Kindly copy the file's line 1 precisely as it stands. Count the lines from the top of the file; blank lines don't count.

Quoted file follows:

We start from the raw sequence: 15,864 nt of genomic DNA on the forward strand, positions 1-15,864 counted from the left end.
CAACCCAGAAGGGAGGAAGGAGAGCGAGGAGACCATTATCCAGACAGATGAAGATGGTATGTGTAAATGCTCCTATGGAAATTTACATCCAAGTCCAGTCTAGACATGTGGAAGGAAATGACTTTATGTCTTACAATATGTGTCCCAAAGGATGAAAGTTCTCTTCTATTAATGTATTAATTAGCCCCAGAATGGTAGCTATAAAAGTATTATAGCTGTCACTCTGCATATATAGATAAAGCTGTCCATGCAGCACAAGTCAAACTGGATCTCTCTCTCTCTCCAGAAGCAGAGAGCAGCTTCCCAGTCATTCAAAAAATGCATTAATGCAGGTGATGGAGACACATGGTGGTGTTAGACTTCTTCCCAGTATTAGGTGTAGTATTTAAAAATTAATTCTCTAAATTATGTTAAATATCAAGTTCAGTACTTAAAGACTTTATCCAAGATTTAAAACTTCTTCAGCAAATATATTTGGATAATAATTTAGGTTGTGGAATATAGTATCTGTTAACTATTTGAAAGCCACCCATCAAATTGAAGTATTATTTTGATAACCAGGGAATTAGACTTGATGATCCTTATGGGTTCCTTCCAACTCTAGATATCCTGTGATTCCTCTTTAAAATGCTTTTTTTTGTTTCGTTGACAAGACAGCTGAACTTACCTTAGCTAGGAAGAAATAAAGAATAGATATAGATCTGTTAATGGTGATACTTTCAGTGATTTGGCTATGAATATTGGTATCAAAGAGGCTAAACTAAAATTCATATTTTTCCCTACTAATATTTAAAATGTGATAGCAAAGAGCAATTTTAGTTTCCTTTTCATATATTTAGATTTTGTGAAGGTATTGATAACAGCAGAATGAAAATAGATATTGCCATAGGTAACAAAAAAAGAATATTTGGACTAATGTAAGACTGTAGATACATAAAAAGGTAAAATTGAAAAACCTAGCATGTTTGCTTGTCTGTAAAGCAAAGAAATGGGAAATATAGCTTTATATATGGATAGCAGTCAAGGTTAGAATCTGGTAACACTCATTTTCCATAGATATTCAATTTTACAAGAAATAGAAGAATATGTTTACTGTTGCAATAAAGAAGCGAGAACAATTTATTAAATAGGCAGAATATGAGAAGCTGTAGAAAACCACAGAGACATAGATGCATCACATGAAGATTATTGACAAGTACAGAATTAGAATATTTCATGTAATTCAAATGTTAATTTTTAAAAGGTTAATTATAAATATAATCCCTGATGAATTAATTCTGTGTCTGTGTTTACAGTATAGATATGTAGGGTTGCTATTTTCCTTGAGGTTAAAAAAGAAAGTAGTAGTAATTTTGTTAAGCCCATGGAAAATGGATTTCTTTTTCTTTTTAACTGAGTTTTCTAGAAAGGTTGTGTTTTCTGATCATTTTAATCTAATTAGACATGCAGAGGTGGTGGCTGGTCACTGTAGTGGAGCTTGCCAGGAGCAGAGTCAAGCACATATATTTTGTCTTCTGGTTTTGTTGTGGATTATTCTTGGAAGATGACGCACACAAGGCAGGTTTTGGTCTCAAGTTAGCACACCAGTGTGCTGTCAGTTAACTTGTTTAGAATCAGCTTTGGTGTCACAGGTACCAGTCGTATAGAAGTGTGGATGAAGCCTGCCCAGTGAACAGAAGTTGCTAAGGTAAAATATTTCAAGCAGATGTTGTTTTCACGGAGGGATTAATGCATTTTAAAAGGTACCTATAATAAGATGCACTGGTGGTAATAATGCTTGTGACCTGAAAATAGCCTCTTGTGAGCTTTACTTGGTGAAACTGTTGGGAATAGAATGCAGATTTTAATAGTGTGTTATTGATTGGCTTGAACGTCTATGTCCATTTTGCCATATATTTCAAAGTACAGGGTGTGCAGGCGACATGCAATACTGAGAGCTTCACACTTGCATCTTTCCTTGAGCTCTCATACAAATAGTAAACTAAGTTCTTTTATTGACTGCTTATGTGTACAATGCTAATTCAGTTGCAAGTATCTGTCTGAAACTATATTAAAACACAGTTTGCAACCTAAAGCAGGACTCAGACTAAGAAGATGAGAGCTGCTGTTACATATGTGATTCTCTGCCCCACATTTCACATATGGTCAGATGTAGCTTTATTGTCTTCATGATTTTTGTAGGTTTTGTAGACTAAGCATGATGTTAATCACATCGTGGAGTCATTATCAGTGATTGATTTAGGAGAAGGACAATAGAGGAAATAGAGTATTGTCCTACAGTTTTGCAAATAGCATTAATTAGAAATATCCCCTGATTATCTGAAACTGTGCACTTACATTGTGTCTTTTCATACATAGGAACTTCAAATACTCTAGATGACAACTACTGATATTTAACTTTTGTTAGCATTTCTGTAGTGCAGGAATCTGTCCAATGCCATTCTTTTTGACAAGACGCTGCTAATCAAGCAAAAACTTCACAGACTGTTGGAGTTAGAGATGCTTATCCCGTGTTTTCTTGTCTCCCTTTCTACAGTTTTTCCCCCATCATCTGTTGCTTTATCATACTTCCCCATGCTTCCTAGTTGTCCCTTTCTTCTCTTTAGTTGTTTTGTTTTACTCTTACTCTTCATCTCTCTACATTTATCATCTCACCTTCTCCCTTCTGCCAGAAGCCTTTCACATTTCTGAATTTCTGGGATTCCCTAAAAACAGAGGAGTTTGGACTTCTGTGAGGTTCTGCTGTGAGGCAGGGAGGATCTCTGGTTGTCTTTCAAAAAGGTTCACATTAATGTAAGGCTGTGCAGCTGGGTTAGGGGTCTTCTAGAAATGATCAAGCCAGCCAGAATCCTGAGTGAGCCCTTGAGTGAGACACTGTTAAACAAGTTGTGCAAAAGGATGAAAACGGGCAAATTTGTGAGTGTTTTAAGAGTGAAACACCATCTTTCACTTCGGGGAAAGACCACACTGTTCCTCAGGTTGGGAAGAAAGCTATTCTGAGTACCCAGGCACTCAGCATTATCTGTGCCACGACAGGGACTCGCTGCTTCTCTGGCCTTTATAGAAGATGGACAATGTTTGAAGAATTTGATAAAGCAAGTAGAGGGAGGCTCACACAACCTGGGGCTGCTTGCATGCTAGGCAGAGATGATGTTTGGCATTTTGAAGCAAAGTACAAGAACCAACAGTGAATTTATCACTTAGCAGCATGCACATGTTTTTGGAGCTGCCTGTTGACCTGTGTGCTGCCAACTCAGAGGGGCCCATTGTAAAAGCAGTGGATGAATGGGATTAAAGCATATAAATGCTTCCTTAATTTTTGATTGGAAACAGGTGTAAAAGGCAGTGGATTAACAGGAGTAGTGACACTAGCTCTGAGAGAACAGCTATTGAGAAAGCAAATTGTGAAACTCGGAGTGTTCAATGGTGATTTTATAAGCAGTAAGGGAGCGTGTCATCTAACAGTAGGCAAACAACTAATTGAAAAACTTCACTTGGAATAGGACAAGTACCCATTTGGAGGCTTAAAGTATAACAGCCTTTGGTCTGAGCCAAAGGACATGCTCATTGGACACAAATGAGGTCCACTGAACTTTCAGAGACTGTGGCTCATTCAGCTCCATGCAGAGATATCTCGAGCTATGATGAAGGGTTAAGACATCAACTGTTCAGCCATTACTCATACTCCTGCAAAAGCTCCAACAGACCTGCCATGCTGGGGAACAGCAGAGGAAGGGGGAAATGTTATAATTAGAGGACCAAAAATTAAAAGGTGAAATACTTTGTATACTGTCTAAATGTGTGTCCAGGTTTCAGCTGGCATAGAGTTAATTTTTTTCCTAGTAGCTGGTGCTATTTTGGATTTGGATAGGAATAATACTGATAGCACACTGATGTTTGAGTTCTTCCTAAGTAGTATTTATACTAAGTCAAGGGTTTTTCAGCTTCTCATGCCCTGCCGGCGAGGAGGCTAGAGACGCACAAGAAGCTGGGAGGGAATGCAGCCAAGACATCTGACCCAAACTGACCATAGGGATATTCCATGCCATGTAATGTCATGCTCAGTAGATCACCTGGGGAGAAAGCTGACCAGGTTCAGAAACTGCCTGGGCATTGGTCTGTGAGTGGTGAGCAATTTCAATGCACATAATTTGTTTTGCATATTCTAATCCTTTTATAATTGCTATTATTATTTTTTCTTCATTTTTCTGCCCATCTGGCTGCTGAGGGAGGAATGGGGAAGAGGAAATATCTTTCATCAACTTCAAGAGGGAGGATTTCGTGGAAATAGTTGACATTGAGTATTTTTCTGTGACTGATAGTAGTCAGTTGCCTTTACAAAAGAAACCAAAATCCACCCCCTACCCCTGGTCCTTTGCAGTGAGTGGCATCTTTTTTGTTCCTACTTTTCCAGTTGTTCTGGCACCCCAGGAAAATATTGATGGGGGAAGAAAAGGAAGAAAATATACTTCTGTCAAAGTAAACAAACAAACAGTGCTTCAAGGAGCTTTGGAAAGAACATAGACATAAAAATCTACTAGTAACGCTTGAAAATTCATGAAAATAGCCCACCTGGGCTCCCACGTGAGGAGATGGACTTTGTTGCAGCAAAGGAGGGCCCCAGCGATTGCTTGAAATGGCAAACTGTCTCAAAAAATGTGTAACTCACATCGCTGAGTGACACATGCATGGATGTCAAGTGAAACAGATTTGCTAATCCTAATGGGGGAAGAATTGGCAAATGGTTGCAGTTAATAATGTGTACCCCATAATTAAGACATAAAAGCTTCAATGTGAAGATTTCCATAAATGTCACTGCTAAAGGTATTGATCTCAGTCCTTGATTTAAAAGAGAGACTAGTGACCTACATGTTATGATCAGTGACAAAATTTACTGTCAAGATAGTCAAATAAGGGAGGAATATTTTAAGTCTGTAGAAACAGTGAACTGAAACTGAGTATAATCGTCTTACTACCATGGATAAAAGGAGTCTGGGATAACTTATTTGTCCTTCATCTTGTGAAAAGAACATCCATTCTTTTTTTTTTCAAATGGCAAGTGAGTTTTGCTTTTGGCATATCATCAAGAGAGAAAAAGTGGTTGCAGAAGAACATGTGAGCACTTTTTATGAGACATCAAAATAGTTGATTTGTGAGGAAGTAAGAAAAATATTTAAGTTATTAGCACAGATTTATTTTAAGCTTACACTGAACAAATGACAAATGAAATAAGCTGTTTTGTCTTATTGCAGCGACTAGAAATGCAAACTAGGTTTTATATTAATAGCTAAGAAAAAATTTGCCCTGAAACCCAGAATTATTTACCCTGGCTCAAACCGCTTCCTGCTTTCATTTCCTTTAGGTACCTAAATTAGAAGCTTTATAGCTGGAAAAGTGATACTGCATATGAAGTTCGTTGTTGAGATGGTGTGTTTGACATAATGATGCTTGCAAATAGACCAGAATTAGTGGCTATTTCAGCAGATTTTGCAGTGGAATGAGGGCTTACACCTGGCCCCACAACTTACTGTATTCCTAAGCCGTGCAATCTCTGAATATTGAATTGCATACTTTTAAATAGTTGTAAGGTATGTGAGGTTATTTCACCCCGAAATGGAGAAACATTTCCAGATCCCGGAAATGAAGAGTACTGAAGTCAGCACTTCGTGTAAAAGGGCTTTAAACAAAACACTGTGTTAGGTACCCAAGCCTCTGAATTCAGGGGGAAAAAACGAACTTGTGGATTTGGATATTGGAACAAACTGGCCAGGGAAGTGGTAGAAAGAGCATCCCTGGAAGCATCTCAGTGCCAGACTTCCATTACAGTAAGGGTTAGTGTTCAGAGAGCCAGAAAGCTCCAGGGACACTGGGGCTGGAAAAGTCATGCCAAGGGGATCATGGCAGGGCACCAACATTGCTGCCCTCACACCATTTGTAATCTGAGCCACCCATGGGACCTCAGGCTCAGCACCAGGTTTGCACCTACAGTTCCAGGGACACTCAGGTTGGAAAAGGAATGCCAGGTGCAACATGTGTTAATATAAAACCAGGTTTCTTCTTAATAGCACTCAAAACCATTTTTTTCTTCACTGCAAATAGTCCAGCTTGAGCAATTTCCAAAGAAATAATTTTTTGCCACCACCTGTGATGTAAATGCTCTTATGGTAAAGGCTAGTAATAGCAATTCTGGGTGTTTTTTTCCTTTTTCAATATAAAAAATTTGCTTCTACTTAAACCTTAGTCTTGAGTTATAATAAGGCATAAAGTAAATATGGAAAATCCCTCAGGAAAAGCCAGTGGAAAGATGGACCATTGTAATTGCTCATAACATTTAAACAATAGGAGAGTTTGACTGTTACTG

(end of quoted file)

We start from the raw sequence: 15,864 nt of genomic DNA on the forward strand, positions 1-15,864 counted from the left end.